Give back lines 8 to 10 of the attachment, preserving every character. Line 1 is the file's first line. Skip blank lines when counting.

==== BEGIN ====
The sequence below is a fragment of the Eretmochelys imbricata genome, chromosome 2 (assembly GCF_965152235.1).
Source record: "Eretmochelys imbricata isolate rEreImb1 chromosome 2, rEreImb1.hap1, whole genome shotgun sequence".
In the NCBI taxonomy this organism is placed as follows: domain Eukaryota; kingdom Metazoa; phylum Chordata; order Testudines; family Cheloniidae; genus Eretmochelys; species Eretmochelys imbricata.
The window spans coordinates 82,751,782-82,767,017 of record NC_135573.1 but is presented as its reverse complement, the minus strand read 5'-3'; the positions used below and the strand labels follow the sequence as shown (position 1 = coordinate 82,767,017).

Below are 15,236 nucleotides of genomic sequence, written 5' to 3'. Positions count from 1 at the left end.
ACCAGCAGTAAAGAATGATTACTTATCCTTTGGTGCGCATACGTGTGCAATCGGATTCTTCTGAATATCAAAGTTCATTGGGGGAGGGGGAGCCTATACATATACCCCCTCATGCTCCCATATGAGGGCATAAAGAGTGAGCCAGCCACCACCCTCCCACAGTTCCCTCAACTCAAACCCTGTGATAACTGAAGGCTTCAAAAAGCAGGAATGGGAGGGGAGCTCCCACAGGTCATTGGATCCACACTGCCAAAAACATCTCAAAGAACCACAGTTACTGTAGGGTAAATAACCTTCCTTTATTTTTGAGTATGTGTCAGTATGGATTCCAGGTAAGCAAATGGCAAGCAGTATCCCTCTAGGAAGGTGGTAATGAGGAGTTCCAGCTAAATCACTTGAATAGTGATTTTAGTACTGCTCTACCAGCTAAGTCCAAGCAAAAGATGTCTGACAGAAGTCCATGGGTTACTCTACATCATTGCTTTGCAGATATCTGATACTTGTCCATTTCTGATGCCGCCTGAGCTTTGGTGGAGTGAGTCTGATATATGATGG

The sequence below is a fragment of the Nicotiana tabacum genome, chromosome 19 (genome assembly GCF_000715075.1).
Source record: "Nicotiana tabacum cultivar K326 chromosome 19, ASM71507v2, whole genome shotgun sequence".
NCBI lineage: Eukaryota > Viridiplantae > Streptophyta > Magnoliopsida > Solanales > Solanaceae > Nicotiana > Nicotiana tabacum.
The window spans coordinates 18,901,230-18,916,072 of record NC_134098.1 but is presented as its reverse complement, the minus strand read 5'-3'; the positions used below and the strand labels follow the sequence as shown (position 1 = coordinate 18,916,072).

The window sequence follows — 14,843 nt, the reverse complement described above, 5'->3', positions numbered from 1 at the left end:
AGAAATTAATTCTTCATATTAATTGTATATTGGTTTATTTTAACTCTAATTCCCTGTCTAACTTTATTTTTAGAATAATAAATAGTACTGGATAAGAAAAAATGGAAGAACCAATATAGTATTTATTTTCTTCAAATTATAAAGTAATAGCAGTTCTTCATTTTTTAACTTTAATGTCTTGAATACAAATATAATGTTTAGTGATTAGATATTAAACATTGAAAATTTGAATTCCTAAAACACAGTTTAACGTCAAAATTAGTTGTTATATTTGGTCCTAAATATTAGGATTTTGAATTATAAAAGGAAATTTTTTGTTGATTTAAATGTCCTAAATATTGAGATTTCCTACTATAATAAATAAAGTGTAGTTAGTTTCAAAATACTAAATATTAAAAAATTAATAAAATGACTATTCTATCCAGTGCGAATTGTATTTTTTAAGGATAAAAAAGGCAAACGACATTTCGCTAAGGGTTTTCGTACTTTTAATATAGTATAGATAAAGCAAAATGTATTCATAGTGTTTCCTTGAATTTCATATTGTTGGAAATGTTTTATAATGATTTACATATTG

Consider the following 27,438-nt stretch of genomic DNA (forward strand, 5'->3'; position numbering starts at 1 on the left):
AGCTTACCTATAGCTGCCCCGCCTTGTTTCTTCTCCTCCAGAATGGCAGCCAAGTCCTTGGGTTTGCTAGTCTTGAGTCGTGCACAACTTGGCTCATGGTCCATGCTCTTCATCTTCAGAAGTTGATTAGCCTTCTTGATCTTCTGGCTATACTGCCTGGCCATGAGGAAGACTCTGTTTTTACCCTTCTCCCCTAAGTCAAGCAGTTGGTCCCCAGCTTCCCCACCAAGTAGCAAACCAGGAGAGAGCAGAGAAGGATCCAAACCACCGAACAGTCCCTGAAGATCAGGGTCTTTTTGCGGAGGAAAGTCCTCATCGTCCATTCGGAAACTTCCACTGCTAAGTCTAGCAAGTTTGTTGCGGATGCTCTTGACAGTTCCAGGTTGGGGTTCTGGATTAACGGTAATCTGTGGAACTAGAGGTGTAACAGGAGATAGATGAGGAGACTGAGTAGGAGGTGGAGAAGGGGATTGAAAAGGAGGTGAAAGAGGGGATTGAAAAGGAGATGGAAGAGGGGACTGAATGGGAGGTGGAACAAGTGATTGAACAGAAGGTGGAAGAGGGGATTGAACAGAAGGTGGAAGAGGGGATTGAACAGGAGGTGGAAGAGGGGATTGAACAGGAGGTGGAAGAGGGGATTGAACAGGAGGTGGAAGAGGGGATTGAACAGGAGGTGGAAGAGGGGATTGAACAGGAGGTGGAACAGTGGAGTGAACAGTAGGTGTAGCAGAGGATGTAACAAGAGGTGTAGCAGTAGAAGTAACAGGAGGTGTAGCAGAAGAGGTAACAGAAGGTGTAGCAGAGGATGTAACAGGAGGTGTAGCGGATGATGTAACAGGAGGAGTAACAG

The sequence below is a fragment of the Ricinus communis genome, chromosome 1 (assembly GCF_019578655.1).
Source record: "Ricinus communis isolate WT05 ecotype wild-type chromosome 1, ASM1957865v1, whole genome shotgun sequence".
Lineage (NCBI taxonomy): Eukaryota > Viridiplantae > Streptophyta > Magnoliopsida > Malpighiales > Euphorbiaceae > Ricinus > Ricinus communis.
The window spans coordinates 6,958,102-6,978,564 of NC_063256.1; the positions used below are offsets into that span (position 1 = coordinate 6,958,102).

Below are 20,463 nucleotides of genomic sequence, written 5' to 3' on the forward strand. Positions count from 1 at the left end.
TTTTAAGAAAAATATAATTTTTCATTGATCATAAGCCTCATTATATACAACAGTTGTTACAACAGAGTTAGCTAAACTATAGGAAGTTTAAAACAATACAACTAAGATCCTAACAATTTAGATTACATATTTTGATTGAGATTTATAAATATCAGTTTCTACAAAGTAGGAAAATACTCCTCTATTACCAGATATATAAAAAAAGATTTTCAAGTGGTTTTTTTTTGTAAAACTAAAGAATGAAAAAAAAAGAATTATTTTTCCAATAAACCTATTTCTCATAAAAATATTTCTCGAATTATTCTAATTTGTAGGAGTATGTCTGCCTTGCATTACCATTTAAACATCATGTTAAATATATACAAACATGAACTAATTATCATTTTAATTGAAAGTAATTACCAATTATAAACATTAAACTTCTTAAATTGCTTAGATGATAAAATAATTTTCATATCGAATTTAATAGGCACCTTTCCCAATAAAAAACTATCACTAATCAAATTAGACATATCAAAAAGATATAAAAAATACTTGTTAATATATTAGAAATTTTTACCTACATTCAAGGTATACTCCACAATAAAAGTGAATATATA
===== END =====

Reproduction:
Source record: "Nicotiana tabacum cultivar K326 chromosome 19, ASM71507v2, whole genome shotgun sequence".
NCBI lineage: Eukaryota > Viridiplantae > Streptophyta > Magnoliopsida > Solanales > Solanaceae > Nicotiana > Nicotiana tabacum.
The window spans coordinates 18,901,230-18,916,072 of record NC_134098.1 but is presented as its reverse complement, the minus strand read 5'-3'; the positions used below and the strand labels follow the sequence as shown (position 1 = coordinate 18,916,072).